Importantly, it’s the constitutional system — how we’ve long understood things like representation, federalism, and free speech — that paved Trump’s path to office. These institutions have sometimes been able to hold back the administration, but an important point goes to Trump’s team: They’ve made institutional preservation a priority for their opponents. You can see this in practical politics, as activists take up the cause of saving the Affordable Care Act and other social safety net policies.

And countless articles have referred to Trump’s assault on the country’s Constitution and political norms. These accounts are usually true on a surface level, but in another sense it’s important to remember that this is the same system that allowed Trump’s candidacy to flourish. Opposition movements probably can’t just be about institutional preservation, and eventually they’ll have to face that contradiction.

The Democrats: resistance or opposition party?

Last year’s surprise election result also found congressional Democrats in an unexpected position. Over the past year, top Democrats seem to have staked out different positions about whether they might — at least in theory — be open to working with a new administration, or to oppose its very legitimacy.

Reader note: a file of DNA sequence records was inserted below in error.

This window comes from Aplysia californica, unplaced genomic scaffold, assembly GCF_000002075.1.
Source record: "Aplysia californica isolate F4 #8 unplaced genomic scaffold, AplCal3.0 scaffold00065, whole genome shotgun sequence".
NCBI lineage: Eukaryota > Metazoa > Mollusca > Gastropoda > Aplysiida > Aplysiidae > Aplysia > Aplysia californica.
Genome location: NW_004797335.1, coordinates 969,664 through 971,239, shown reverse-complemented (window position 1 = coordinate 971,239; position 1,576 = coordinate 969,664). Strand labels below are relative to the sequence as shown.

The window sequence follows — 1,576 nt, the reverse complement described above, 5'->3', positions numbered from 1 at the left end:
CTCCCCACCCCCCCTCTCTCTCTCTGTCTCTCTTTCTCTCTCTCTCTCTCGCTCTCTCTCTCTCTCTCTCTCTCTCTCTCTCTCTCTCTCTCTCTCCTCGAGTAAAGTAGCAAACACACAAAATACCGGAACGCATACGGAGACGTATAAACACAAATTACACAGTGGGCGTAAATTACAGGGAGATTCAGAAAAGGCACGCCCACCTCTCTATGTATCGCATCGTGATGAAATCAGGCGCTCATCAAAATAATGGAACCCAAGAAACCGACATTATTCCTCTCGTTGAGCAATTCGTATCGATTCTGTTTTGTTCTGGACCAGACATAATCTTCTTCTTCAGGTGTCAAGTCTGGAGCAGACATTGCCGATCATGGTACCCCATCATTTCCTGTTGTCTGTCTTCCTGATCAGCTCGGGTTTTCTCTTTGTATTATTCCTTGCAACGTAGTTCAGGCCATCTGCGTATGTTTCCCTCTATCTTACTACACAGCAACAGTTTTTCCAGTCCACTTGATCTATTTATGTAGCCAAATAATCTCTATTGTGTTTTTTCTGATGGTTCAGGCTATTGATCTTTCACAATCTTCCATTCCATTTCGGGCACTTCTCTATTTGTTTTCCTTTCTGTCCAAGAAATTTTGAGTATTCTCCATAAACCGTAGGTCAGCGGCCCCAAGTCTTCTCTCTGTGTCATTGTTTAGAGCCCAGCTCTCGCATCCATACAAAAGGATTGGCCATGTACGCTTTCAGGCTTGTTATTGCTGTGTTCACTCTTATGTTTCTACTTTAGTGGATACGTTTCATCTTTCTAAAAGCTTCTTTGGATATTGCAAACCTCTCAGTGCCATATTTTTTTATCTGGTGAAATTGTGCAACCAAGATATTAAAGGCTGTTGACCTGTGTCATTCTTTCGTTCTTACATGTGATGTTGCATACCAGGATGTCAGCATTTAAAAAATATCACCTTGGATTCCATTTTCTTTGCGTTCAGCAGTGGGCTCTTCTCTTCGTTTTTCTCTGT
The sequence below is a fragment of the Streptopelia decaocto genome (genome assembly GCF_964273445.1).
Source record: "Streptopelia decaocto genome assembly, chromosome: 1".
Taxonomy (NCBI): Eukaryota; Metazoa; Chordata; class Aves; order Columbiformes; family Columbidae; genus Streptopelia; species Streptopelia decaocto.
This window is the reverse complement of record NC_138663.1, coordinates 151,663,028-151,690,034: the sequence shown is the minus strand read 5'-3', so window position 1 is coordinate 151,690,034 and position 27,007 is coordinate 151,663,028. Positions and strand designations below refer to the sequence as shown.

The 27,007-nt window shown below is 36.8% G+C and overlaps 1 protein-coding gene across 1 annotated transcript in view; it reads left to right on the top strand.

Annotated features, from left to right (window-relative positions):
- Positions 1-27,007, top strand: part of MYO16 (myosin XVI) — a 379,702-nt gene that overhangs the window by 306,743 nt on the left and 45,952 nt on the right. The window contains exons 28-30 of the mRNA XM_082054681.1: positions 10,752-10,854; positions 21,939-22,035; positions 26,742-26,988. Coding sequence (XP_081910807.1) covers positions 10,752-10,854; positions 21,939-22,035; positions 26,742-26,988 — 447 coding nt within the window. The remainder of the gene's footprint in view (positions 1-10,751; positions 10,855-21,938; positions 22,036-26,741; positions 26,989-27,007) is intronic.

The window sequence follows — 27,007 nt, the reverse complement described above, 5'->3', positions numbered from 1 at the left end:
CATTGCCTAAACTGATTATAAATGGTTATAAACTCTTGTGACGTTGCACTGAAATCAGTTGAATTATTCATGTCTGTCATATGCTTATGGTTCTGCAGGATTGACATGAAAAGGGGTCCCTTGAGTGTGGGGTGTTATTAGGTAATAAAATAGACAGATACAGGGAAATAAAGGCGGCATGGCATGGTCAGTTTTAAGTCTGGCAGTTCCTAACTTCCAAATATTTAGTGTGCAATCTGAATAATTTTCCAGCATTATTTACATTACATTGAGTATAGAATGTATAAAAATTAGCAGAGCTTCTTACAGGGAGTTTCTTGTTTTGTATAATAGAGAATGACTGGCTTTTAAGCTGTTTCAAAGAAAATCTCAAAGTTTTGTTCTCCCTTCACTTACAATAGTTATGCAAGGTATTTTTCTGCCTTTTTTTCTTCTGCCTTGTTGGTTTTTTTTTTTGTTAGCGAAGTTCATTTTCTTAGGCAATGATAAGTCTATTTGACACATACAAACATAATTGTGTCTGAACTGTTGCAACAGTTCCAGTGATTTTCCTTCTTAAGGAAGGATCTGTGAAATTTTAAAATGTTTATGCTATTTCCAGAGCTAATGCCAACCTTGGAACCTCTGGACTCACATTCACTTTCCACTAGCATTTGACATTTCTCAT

Over the course of this year, lots of questions were raised about the administration’s legitimacy. A few of these were related to process, like the Russia investigation. But most were related to substance — the president’s behavior on Twitter, his conduct in foreign affairs, his staffing issues and lack of expertise among his Cabinet. These are much more challenging legitimacy critiques to raise, because they imply a set of standards that, unlike election rules, have generally never been codified or written down.

The evolution of this debate has tested the limits of party asymmetry. Recent research has highlighted how Republicans have shifted further to the right than Democrats have to the left. This difference is qualitative as well as spatial; Democratic voters evidently have more appetite for compromise, according to the research linked above. Chronicles of the Republican Party emphasize a move away from moderation.

Politics in 2017 had the potential to change all of that. As Trump’s approval among Democrats mirrors Wisconsin’s winter temperatures this week, Democratic lawmakers have few incentives to seek common ground with the president. But the dilemma goes deeper than this.

The story of this year is one of the impossibility of à la carte legitimacy. For the most part, Trump’s presidency hasn’t offered Democrats opportunities to agree on some things but disagree on others. Attacks on the media and “both sides” remarks about neo-Nazis do not constitute mere differences of opinion. Similarly, moments like the Comey firing, alongside attacks on the courts and the FBI, might inspires us to ask at what point contemplating the constant possibility of a constitutional crisis actually becomes a constitutional crisis.

What is an opposition party to do? Shut out the administration and its political allies, and you risk conceding the whole idea of legitimate opposition. Play by normal rules, and you risk being the party that brought its democratic theory notes to a military-grade weapons fight.